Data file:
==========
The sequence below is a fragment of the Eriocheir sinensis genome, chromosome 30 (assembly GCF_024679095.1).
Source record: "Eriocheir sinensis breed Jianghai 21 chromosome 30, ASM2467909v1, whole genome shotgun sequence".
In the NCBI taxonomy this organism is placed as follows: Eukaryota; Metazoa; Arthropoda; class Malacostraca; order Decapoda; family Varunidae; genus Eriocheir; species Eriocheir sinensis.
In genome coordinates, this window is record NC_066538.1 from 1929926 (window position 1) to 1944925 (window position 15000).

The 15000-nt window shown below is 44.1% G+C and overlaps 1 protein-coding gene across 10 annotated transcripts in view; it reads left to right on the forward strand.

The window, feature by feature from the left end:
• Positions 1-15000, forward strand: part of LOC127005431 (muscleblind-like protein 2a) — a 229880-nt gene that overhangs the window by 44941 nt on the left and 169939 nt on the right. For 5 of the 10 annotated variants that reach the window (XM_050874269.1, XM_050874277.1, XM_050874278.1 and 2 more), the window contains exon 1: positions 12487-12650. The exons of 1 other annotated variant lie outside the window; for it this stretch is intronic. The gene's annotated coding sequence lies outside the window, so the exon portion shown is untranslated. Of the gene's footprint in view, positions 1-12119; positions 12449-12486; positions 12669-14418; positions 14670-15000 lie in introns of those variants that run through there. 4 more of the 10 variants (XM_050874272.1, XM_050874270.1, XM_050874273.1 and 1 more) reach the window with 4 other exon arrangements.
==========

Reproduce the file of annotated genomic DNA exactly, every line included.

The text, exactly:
The sequence below is a fragment of the Eriocheir sinensis genome, chromosome 30 (assembly GCF_024679095.1).
Source record: "Eriocheir sinensis breed Jianghai 21 chromosome 30, ASM2467909v1, whole genome shotgun sequence".
In the NCBI taxonomy this organism is placed as follows: Eukaryota; Metazoa; Arthropoda; class Malacostraca; order Decapoda; family Varunidae; genus Eriocheir; species Eriocheir sinensis.
In genome coordinates, this window is record NC_066538.1 from 1929926 (window position 1) to 1944925 (window position 15000).

The 15000-nt window shown below is 44.1% G+C and overlaps 1 protein-coding gene across 10 annotated transcripts in view; it reads left to right on the forward strand.

The window, feature by feature from the left end:
• Positions 1-15000, forward strand: part of LOC127005431 (muscleblind-like protein 2a) — a 229880-nt gene that overhangs the window by 44941 nt on the left and 169939 nt on the right. For 5 of the 10 annotated variants that reach the window (XM_050874269.1, XM_050874277.1, XM_050874278.1 and 2 more), the window contains exon 1: positions 12487-12650. The exons of 1 other annotated variant lie outside the window; for it this stretch is intronic. The gene's annotated coding sequence lies outside the window, so the exon portion shown is untranslated. Of the gene's footprint in view, positions 1-12119; positions 12449-12486; positions 12669-14418; positions 14670-15000 lie in introns of those variants that run through there. 4 more of the 10 variants (XM_050874272.1, XM_050874270.1, XM_050874273.1 and 1 more) reach the window with 4 other exon arrangements.